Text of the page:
Kuwaiti Cries, launched by a number of jurists and activists, to defend the right of expatriates who have valid residencies and have received vaccinations against the “Corona” virus, to travel and return to Kuwait.
They said, during separate statements to Al-Rai, that “preventing vaccinated expatriates from returning to Kuwait has caused the displacement of families and the separation of families, and economic damage to Kuwaiti business owners,” noting at the same time that “the virus does not differentiate during its transmission between nationalities
Social and human rights activists appealed to the competent authorities to work on amending these decisions, and to allow the vaccinated expatriates to travel to their countries and return to Kuwait, as citizens, and as is the case in most countries of the world.
They stressed “the need for all people to enjoy all rights, without discrimination of any kind, and to emphasize that all people are entitled to basic, inalienable and non-derogable rights, including in times of emergencies or health crises
The Secretary of the Kuwait Society for Human Rights, Hussein Al-Otaibi, said, “We respect the Cabinet’s decision regarding preventing non-Kuwaiti passengers from entering Kuwait, but we are surprised by its inclusion of groups that have taken the vaccine against the emerging corona virus, and we understand it as a discriminatory practice against foreigners, whether they reside in the country or those who wish to return, especially school students who are currently taking end-of-year exams, and with our understanding of the fears of the spread of the virus, the quarantine period may be appropriate to develop a solution that removes the Cabinet’s decision from facilitating discrimination against foreigners and restricting their movement, with a purely discriminatory ministerial decision.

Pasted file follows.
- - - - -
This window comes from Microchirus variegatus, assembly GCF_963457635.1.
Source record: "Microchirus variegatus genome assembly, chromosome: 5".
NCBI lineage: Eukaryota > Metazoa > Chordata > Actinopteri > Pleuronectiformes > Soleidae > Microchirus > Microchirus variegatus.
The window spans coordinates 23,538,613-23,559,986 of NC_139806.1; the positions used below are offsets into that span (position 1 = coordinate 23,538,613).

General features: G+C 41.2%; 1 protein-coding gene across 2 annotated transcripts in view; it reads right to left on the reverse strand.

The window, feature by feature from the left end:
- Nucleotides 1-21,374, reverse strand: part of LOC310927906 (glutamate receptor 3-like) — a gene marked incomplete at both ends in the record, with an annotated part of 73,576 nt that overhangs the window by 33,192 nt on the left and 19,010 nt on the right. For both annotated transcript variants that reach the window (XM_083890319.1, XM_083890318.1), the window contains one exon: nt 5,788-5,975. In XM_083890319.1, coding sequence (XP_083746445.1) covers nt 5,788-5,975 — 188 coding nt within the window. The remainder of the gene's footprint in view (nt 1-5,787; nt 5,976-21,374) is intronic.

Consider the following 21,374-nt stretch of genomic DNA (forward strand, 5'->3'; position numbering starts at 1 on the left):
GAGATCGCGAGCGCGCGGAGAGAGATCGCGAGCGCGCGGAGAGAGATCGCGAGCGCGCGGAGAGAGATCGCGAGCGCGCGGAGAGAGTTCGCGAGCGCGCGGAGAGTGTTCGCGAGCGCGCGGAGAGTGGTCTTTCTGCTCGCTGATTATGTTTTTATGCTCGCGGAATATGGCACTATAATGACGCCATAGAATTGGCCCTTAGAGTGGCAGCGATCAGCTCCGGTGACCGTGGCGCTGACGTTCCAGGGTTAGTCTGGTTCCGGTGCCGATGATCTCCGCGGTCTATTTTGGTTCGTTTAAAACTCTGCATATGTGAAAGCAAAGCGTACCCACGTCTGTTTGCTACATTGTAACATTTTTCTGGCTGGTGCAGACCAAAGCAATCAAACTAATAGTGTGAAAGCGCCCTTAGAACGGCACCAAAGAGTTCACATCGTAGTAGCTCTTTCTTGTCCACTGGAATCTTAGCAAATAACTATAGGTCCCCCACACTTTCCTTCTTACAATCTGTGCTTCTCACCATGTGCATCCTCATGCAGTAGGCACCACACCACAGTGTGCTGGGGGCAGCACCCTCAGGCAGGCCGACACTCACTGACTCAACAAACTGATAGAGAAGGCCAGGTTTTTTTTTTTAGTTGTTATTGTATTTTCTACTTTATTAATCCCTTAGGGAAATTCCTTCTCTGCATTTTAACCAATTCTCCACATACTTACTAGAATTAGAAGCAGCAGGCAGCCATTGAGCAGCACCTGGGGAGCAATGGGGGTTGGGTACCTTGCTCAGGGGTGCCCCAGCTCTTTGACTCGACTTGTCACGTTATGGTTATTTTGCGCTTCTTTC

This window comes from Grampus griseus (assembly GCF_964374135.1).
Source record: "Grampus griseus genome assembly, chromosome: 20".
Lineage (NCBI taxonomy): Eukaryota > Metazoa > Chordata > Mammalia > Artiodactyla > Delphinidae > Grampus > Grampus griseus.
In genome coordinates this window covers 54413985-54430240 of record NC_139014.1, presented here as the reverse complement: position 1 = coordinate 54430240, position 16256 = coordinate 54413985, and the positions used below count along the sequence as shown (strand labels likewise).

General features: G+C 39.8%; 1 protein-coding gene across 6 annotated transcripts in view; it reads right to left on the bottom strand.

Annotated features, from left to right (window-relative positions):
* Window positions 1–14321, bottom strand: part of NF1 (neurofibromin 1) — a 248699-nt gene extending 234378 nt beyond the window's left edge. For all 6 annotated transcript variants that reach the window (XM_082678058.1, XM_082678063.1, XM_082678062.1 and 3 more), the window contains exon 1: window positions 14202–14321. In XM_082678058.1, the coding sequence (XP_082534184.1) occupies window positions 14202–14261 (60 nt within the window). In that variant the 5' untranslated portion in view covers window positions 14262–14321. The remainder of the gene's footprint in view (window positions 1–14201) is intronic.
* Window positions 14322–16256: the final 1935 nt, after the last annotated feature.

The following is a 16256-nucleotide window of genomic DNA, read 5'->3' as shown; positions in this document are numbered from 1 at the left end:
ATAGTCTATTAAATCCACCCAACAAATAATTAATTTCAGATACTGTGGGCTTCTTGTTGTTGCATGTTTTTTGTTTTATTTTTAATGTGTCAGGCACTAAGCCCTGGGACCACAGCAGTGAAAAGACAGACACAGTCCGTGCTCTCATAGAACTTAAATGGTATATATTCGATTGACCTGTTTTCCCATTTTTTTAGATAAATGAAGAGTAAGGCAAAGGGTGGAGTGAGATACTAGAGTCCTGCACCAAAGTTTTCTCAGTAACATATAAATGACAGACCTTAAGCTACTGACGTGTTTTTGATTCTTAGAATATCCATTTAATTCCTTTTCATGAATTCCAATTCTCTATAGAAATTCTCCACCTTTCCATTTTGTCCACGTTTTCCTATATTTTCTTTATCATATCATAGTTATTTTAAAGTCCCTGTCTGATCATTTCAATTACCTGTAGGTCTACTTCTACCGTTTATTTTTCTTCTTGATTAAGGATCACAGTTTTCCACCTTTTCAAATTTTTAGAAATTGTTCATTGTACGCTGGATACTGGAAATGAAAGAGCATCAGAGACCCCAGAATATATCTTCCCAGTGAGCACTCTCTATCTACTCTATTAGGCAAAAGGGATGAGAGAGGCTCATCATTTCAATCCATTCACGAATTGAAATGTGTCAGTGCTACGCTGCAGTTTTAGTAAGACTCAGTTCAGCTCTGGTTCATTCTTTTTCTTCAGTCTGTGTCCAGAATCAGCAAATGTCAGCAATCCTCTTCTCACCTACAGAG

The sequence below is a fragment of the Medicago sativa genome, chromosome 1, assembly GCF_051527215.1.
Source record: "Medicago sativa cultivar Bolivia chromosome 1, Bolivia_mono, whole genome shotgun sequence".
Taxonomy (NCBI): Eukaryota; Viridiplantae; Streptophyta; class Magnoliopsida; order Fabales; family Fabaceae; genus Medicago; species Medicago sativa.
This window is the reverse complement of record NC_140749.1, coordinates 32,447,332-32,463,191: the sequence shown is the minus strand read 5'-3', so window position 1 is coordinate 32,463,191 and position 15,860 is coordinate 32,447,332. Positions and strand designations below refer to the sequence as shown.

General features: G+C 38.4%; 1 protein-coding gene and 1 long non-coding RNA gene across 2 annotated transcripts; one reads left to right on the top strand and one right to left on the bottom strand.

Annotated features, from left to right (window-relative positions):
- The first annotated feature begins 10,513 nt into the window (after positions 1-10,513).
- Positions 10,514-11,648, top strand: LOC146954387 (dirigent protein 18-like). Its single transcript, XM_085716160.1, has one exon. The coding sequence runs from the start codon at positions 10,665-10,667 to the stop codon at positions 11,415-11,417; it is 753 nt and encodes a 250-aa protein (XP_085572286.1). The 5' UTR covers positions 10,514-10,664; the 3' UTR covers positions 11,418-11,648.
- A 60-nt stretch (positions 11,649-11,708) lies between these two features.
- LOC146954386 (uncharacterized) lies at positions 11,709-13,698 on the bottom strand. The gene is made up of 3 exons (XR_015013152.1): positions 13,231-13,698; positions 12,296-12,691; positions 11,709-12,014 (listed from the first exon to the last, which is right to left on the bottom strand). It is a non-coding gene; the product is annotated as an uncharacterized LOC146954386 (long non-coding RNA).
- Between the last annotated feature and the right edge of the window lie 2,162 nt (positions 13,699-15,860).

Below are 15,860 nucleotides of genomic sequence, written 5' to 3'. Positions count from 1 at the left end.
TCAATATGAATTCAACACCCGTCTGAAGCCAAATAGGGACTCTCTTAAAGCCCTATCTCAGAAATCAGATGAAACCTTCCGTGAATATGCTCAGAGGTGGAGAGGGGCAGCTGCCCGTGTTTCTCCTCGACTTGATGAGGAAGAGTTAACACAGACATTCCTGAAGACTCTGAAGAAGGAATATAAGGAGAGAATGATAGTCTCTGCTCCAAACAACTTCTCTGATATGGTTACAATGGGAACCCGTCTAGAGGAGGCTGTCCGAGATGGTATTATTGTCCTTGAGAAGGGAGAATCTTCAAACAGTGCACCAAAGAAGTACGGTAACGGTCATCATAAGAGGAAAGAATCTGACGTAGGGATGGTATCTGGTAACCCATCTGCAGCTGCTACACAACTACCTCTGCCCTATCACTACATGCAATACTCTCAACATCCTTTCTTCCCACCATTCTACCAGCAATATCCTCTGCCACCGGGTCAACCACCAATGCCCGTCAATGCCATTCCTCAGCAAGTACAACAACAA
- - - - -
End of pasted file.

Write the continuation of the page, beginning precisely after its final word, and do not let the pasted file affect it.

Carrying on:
Al-Otaibi added, in a statement to “Al-Rai”, that “the entire world is facing this crisis, and in a state of health emergency, the Council of Ministers must ensure non-discriminatory practices of human rights, and at this time we need human rights more than ever in order to overcome and transcend This crisis is with dignity and respect for the principle of equality for all and the right to non-discrimination as set out in Article 1 of the Universal Declaration of Human Rights, which affirms that all human beings are born free and equal in dignity and rights.
“We would like to recall that all people are entitled to all the same rights, without discrimination of any kind, and to emphasize that all people are entitled to basic, inalienable and non-derogable rights, including in times of emergencies or health crises,” he added.
He said, “Article 29 of the Kuwaiti constitution prohibited all forms of racial discrimination, as the constitutional rules are at the top of the hierarchy of the legal system in the state and are superior to other legal rules. Directly in the context of the legislative system and the national judiciary, but in terms of practical practices on the ground, we find that the International Convention on the Elimination of All Forms of Racial Discrimination has not been activated to the required level in light of the presence of administrative decisions that prevent non-Kuwaitis from residing in the State of Kuwait who have been vaccinated against the Covid-19 epidemic. From traveling and returning to Kuwait.”
Al-Otaibi said that based on our national duty and our competence in human rights work and the protection of migrant workers, we recommend the following:
1- Allowing entry to the State of Kuwait of non-Kuwaiti passengers, who have been vaccinated, similar to Kuwaiti citizens.
2- Urging the Kuwaiti government to activate the International Convention on the Elimination of All Forms of Racial Discrimination in the courts and within the framework of administrative procedures.
3- Urging the government to harmonize national legislation in line with the International Convention on the Elimination of All Forms of Racial Discrimination
SOURCE : TIMES KUWAIT